Psoriasis Home > Cormax Warnings and Precautions

If you have certain allergies or are taking certain medications, you may not be able to safely use Cormax. Other precautions and warnings with this drug apply to women who are pregnant or breastfeeding. Also, it is important to follow your healthcare provider's dosing instructions carefully, as using too much of this drug for long periods of time can cause problems like Cushing's syndrome or diabetes.

What Should I Tell My Healthcare Provider?

You should talk with your healthcare provider prior to using Cormax® (clobetasol propionate) if you:
  • Are pregnant or thinking of becoming pregnant
  • Are breastfeeding
  • Have any allergies, including to foods, dyes, or preservatives.
You should also tell your healthcare provider about all other medications you are taking, including prescription and nonprescription medicines, vitamins, and herbal supplements.

Specific Precautions and Warnings With Cormax

Some warnings and precautions to be aware of before using this medicine include:
  • Cormax is a highly potent steroid. It is essential to follow your healthcare provider's dosing instructions carefully. Overuse can lead to serious side effects.
  • Do not apply Cormax to the face, underarms, or groin area.
  • Cormax is a steroid and can cause serious steroid side effects, such as Cushing's syndrome or diabetes. Although this is more likely to occur with oral or injectable steroids, it is still possible with topical steroids, including Cormax. The more you apply and the longer you use the drug, the more likely these problems are to occur. Covering the medication with a dressing (which is not recommended) may also increase this risk.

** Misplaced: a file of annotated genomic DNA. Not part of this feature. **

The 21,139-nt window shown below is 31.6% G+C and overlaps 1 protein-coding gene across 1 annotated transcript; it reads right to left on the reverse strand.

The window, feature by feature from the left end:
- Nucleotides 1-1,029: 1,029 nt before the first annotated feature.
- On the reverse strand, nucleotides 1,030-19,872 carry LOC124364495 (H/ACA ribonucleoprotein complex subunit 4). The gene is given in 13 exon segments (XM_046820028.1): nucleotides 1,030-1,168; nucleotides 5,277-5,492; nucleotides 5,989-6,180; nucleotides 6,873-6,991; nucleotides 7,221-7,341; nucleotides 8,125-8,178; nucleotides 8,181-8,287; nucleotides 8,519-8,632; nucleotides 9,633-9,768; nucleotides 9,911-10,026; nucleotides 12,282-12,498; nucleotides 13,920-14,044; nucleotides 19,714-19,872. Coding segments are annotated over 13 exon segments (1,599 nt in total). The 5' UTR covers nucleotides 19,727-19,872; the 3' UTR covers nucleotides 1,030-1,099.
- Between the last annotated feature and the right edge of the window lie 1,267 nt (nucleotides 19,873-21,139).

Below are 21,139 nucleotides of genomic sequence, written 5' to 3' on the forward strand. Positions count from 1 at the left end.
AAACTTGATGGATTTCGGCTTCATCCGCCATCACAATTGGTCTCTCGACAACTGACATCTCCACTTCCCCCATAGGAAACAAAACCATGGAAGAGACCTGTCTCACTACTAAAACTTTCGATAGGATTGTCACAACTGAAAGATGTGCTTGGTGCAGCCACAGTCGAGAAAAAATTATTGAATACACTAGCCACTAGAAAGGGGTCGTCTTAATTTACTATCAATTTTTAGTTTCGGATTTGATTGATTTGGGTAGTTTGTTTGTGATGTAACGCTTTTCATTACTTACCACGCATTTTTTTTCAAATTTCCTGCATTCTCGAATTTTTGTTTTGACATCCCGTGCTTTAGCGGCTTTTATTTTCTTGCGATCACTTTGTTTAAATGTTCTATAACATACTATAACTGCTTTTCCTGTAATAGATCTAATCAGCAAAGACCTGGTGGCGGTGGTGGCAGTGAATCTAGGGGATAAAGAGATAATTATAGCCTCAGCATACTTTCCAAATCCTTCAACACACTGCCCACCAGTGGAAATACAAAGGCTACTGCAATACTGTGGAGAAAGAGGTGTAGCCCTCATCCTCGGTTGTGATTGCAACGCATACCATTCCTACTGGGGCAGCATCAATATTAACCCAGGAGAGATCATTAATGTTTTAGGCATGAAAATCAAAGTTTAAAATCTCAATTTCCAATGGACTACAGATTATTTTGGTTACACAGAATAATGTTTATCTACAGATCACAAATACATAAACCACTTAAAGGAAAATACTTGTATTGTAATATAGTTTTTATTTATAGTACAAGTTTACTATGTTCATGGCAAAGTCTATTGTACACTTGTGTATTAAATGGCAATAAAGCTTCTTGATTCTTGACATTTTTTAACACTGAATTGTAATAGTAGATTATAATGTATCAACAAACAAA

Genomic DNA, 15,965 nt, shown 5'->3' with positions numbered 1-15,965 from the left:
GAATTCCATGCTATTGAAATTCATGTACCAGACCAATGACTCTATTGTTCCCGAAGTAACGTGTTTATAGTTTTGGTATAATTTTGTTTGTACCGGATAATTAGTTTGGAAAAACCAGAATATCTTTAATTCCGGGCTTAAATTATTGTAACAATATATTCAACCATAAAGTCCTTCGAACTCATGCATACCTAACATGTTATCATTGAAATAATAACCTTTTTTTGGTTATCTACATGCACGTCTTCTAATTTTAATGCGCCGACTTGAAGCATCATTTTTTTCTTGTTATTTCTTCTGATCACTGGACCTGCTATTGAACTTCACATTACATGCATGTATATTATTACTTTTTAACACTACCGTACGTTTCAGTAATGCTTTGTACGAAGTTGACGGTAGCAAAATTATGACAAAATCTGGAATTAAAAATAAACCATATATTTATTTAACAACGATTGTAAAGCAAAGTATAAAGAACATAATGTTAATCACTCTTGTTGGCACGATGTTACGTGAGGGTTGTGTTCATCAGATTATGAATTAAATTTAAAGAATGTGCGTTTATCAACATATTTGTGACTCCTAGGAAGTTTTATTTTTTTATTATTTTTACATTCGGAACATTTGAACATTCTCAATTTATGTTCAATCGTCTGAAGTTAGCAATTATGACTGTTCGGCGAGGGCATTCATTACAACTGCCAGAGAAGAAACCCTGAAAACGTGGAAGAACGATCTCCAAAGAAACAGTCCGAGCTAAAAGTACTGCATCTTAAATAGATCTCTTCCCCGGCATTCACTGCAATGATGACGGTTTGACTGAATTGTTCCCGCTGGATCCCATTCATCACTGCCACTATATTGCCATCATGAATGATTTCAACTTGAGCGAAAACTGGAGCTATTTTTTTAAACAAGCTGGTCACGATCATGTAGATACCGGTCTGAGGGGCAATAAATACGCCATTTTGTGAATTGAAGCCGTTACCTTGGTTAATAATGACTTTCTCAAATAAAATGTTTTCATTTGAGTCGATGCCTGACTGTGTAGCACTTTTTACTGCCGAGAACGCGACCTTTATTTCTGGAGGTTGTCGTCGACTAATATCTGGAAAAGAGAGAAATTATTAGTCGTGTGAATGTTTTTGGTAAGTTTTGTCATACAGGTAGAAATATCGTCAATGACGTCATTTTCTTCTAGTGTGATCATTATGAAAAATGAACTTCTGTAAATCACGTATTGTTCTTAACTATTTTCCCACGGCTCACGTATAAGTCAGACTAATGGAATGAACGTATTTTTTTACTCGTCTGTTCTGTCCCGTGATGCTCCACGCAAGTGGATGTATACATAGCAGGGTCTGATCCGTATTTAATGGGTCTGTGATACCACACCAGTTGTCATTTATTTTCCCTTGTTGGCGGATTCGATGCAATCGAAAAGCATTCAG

• It is not recommended to use Cormax for more than two weeks at a time (depending on the severity of your condition and the particular form of Cormax). Although the drug is quite effective, it should not be used on a long-term basis.
  • If you use this medication for an extended period of time, it may lead to Cushing's syndrome (a group of symptoms caused by prolonged exposure to steroids). Contact your healthcare provider if you develop signs of this condition, such as:
    • A rounded face
    • Unusual body fat distribution (more fat in the trunk, face, and neck, and less fat in the extremities)
    • High blood sugar levels.
  • Cormax can suppress the body's ability to make natural steroids. This typically happens when large doses are used over a long period of time. In such circumstances, Cormax should be stopped gradually, to give your body a chance to begin making its own natural steroids again. If this is not feasible, you might need to take an oral steroid for a while (after which you will slowly be weaned off the oral steroid).
  • Like all steroids, Cormax may slow down the growth rate of children and teenagers. Contact your child's healthcare provider if you are concerned about a slow growth rate in your child. In general, children may be more susceptible to the side effects of steroids. Close monitoring is necessary for any child receiving long-term steroids.
  • Cormax can suppress the immune system, perhaps leading to infections or other problems.
  • Cormax is a pregnancy Category C medication. This means that it may not be safe for use during pregnancy, although the full risks are currently unknown (see Temovate and Pregnancy).
  • It is unknown if Cormax passes through breast milk. Therefore, if you are breastfeeding or plan to start, discuss this with your healthcare provider prior to using the drug (see Temovate and Breastfeeding).
Written by/reviewed by:
Last reviewed by: Kristi Monson, PharmD;
Last updated/reviewed:
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